Archive for April, 2013

Battle: GDC 2013

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GDC13Photo Credit: Chris Liao

Every March, GDC–the Game Developers Conference, for the uninitiated–rolls around in San Francisco without fail. It is the harbinger of E3 and herald of the non-stop gauntlet of the summer convention/conference/tradeshow season. In contrast to its ritzy and manic infused cousin, GDC forgoes the smoke and bright lights and opts for intimate meeting rooms and extensive one-on-one showcasing of the magic that makes games tick. But make no mistake; a battle is taking place behind the seemingly calm landscape. The gaming world is undergoing a fundamental shift. Developers in droves are choosing to go indie, swearing allegiance not to a console or publisher but to their games themselves.

If the gaming world is a battlefield, developers are the warriors, and the consumers the proverbial spoils…GDC would be their armory. The only impetus guiding a developer’s weapon of choice: innovate or die. The newest, fastest, greatest and latest are shown on the expo floor. Ranging from graphics engines, processors, gadgets, and user interfaces.

There is no lack of cool, shiny new things to discover.  Case and point, Activision’s R&D team and the Unreal 4 Engine blew us away with their respective Real Time Demos–graphics in games are lunging headfirst toward the other side of the uncanny valley, where characters and animations are so realistic they are indistinguishable from reality. Nvidia with their Tegra 4 chips and Qualcomm’s Snapdragon chips are set to level the playing field between traditional consoles and mobile platforms.

And in the chaos of the rise of the indie developer and agnostic gaming, disruptive bleeding edge user interfaces, like the Neurosky Mindwave (a headset that can read your brainwaves) and Oculus VR’s Oculus Rift (a reactive 3D virtual reality) manage to stand out as a beacon of what’s to come.

2013 will no doubt prove that we live in interesting times, indeed. For a gaming industry in flux, we’re eagerly waiting to see how the cookies crumble.

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Team Achemwali

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buildOn1By: Patty Hubbard (President, West Coast)

In early 2010, MKTG INC formed a partnership with buildOn on the West Coast. Our objectives were twofold: to give back to our community, and to mentor high school students who study in challenging urban areas. The buildOn organization provided us with both of these opportunities and more. Since 2010, we have completed several community service projects alongside Bay Area high school students. Along the way, we learned about these students’ extraordinary efforts to lift up not only their own communities but also build new schools in some of the poorest countries on the planet. Many kids involved in buildOn raise funds through volunteer workdays, earning the opportunity travel to countries like Haiti, Malawi, Mali, Nicaragua and Nepal and build schools there. This is where my journey began.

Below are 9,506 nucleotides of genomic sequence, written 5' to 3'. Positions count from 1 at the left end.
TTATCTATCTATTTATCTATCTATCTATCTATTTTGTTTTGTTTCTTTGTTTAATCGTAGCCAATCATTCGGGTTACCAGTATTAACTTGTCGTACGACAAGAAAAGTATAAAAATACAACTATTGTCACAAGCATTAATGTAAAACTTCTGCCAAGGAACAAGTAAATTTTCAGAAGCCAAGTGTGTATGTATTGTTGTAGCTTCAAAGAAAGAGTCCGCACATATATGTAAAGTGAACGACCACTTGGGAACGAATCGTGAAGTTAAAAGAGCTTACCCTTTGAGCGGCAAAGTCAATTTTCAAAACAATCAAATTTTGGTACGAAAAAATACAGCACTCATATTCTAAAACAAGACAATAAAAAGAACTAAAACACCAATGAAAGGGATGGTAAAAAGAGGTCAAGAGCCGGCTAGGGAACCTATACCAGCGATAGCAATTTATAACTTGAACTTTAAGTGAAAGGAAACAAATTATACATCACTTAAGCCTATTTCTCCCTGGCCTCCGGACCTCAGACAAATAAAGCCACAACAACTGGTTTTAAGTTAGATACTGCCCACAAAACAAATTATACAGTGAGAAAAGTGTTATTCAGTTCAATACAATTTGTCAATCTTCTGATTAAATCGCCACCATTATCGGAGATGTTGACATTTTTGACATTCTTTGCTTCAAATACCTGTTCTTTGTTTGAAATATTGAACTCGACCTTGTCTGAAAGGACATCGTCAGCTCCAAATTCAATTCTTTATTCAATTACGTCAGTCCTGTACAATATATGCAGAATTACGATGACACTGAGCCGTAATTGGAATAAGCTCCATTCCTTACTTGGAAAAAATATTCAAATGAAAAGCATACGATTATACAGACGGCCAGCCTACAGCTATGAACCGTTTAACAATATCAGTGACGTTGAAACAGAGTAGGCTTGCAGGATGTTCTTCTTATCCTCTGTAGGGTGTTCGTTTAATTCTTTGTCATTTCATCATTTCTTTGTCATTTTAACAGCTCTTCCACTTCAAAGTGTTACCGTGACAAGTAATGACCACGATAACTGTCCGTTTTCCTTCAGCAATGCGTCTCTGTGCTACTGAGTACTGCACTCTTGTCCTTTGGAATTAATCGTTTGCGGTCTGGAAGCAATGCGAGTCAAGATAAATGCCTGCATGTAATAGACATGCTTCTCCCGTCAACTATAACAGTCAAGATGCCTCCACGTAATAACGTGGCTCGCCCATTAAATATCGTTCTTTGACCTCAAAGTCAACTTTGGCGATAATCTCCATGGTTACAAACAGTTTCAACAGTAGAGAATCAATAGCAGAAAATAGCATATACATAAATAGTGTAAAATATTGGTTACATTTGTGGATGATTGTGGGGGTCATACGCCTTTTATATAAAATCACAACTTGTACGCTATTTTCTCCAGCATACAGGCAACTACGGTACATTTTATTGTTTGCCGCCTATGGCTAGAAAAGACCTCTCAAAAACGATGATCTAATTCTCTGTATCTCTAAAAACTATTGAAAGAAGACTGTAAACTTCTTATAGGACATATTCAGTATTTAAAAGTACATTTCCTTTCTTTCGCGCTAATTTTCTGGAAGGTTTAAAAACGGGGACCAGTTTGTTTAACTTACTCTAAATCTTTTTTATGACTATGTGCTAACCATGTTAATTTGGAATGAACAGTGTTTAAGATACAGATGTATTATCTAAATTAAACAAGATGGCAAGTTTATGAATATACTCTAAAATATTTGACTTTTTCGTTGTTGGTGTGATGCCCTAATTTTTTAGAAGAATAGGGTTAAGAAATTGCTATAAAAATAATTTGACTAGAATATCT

On March 8, 11 of my female friends, many of us working moms, took our own buildOn trek, traveling to Malawi to build a school. We called our group Team Achemwali (which means “sisters” in the native Malawian language of Chichewa) and we departed having raised $44,000 towards the cause. The Chinthola village found out about their school, and our visit, only about two weeks prior to our arrival. The money raised was enough to build a two-room school as well as fund a three-year adult literacy program. When they heard our group’s name, they were thrilled.

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When we arrived after two days of traveling, the village of Chinthola gave us a warm Malawian welcome, running alongside our bus dancing and singing. As soon as we stepped off the bus, we quickly joined in the festivities. At times the only way to communicate was with sign language, laughter and an open heart. For many of the villagers, this was the first time they had seen a light-skinned person.

Our experience included living with local families. Each day would start at 5am with a short walk to the bath hut with two buckets of water (one cold, one hot) and a cup. The day would end with a family dinner of okra or nsima (a local cornmeal staple) and pumpkin leaves. We ate on a bamboo mat covering the mud floor with a single candle or headlamp illuminating our meal. At night we slept in sleeping bags under mosquito nets.

During our conversations with the 15-plus village chiefs, four teachers and a small group of women, we learned about our different lives and cultures but also our similarities. The richness of family and community support in Chinthola meant that our common thread is love and a desire for healthy, happy children who have the opportunity to get a good education and grow up in a safe world.

For me, the time in Chinthola is one of gratitude, respect and humility.

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April 9th, 2013 at 4:17 pm